If the soul has any weight,

is it heavier than light?

And: when does it cross the threshold?—


entering the body—flesh threshold

to that candle-cradle of water & light

that is also a meshed net, weight


that enwraps the soul’s wing-weight

as a chrysalis wraps & seals the gold threshold—

awaiting the shiver—those radiant wings of light—


frail weight, departing to alight at the next threshold.




     within the room of plush plum-

colored chairs which open

     their arms to enfold us—receiving

our bodies’ alarum & thrum

     under sutured hours—


we listen for word, keen to

     the hospital chapel’s bright chime—

its strike a shimmer announcing

     the one or             the other (birth) (death):

one more someone who’s slid

     in or out on oxygen shock, who

reverberates into one or

     the other unknown, the opening

closing behind—

               only consider

the bell’s double ripples

     sprung from the hospital’s heart,

alternative trembles that echo

     outward, charging atoms of air,

entering ear by stunned ear

     to notify each of us draped

weary on love-seats or counting

     blank doors—

          waiting, awaiting—

or pressing the lift button (up,

     down)—consider that single

same chime for passage of

     blood, passage of pearl, ringing

outward through plaster &

     glass, past             snow-sheeted court-

yards all pine & ice, past

     axis & nebula, & so never—

never—reaching an end,

     each atom yielding its one-half

the distance, one-half &

     one-half, sounding note during,

enduring . . .

          meantime we wait,

     tuned to hum inside the summons . . .

meantime we have the arms of

     plum-colored chairs & this room,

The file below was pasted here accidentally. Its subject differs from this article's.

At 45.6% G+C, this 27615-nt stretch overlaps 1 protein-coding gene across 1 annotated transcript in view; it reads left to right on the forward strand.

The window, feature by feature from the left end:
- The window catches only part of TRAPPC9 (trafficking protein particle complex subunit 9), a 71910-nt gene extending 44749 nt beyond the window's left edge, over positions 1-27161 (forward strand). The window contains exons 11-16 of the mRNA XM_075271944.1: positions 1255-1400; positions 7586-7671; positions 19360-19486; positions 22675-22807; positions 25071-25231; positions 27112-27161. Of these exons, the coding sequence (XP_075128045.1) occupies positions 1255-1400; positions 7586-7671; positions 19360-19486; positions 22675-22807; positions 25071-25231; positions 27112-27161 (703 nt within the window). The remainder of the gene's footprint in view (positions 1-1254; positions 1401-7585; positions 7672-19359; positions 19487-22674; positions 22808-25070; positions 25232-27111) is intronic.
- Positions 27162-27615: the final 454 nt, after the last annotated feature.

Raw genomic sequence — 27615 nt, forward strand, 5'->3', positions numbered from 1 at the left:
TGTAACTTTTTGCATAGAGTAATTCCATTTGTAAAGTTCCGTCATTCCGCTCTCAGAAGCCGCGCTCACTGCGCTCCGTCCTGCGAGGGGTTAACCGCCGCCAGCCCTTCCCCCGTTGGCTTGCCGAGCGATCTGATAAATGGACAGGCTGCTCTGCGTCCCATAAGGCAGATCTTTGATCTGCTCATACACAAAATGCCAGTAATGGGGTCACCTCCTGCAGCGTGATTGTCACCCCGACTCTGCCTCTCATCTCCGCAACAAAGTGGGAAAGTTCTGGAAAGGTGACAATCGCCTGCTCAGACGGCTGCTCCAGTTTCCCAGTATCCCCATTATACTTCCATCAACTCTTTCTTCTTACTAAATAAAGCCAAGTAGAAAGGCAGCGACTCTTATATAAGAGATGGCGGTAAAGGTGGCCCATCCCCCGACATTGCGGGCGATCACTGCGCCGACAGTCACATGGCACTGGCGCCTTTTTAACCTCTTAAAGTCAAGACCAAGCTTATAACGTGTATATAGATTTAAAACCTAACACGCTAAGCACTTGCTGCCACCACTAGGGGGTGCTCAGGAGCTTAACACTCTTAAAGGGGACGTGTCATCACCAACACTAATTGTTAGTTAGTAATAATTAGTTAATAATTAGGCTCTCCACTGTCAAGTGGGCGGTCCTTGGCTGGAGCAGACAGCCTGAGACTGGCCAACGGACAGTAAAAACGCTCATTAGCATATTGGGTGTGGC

we have             each other

                                                   at St. Charles Hospital




Call me Isadore. Or Dora. My whim,

               or yours—I’m supple as well, yes, a snake.


                 Serpent. Slither. I, both & neither (sex

                or gender). First of that long line:


Hermaphroditus (simultaneous)

                or Teiresias (sequential). Filius


                 & filia at once of Aphrodite, queen

                of love & beauty—& Hermes, quick-


silver thief of cattle. Hearts. Melder

                of silver, all things to all denizens


                 of Eden. So, Dr. Glitter to Eve’s thirst,

                my diamond skin glinting, seductive as


Persephone in her thigh-slit sequined Queen

                gown—nonetheless, it was my glittering mind


                 that drew Eve to temptation, to That Tree

                in the midst of the garden. Knowledge


of good & evil. Etcetera. And so

                she bit, and so she’s sprung forth, mother of


                 blue-stockinged brainy ladies everywhere

                to be. Left behind: that Other Tree. You


frown? In the omphalos of Paradise,

                two trees, two bodies, so: double lusts.


                 Eve notched off my list, now Adam, but

                he’s slow to seize the red rolling fruit:


his eye on the other prize—Tree of Life.

                Watch him pause, apple half-way to his lips.


                 Appetite glancing toward the low-hanging

                fruit of that luscious bush—dusky plum-rose


odor. Okay, I know my job—nudge him

                to the pomme that will make him pomme de terre—


                  trading air for earth & dirt. Then he’ll be

                gone, he’ll in fact be you. I’ll pay in legs


lost, asquirm on belly, but not as bad

                as if I’d let him taste the other fruit. So:


                  I’ll sun my curves in peace—at least until

                they call for Pandora’s box of seed-dreams—


the pomegranate, once again. Again.


Judith H. Montgomery’s poems appear in the Bellingham Review, Cimarron Review, Prairie Schooner, and Cave Wall, among other journals, as well as in a number of anthologies. Her chapbook, Passion, received the 2000 Oregon Book Award for Poetry; Red Jess, a finalist for several national first book prizes, was published by Cherry Grove Collections (2006); Pulse & Constellation (finalist for the Finishing Line Chapbook Poetry Prize, 2007) followed. Her new manuscript, Litany for Bloom and Wound, centers on scarring and healing, particularly in the lives of women.

sandy of judy 4

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